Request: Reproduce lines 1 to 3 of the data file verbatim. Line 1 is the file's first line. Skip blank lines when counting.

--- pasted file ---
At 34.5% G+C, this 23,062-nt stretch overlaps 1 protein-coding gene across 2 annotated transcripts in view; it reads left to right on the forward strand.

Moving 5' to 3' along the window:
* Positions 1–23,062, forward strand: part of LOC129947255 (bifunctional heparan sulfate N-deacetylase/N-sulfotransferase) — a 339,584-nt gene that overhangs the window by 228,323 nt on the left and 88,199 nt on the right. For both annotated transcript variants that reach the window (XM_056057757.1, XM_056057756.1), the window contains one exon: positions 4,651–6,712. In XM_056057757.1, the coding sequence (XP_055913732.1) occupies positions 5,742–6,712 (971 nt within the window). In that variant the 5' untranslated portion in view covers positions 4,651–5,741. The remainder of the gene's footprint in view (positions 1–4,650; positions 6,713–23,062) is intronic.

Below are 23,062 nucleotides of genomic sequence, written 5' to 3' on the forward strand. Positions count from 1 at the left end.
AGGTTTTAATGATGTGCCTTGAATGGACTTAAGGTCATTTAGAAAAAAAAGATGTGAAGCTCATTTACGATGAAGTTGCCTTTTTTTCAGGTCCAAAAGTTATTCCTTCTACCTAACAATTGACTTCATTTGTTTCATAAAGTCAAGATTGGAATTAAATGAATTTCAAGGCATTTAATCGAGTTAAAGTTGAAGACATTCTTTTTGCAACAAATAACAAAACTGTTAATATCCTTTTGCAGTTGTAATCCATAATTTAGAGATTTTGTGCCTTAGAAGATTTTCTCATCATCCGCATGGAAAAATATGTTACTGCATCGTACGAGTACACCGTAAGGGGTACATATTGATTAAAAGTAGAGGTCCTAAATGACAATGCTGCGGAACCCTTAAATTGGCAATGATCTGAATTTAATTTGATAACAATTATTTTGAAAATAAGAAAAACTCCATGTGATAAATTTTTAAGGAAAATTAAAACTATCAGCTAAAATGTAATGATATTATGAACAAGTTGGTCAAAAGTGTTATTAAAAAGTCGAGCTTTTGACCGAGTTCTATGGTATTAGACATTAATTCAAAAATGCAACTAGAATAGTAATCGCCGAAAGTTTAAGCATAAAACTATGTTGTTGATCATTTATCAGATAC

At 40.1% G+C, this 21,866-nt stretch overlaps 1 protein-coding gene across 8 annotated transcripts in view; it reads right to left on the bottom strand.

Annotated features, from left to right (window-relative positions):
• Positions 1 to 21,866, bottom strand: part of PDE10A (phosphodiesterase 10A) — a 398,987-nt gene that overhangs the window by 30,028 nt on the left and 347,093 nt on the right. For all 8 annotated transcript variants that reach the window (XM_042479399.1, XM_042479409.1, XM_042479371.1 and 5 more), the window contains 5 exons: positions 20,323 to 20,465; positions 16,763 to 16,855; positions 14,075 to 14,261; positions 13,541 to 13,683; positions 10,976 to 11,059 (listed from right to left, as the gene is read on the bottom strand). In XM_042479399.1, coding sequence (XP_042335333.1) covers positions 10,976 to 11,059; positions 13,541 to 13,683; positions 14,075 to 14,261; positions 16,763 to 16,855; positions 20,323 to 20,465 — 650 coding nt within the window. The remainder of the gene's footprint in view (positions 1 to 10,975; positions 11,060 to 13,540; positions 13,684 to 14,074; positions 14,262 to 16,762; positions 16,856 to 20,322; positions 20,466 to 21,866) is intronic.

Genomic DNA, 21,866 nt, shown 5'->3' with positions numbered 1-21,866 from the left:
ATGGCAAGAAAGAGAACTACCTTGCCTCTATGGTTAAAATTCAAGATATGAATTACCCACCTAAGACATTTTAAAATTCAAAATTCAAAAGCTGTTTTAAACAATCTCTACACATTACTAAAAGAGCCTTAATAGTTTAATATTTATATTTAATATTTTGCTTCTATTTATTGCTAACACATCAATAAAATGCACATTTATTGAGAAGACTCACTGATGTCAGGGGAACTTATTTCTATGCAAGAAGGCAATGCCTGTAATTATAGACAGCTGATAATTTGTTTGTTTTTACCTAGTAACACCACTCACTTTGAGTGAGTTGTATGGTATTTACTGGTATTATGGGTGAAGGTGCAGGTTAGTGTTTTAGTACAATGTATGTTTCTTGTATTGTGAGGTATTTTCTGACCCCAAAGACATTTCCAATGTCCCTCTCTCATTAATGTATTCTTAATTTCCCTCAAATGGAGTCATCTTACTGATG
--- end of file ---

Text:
At 34.5% G+C, this 23,062-nt stretch overlaps 1 protein-coding gene across 2 annotated transcripts in view; it reads left to right on the forward strand.

Moving 5' to 3' along the window:
* Positions 1–23,062, forward strand: part of LOC129947255 (bifunctional heparan sulfate N-deacetylase/N-sulfotransferase) — a 339,584-nt gene that overhangs the window by 228,323 nt on the left and 88,199 nt on the right. For both annotated transcript variants that reach the window (XM_056057757.1, XM_056057756.1), the window contains one exon: positions 4,651–6,712. In XM_056057757.1, the coding sequence (XP_055913732.1) occupies positions 5,742–6,712 (971 nt within the window). In that variant the 5' untranslated portion in view covers positions 4,651–5,741. The remainder of the gene's footprint in view (positions 1–4,650; positions 6,713–23,062) is intronic.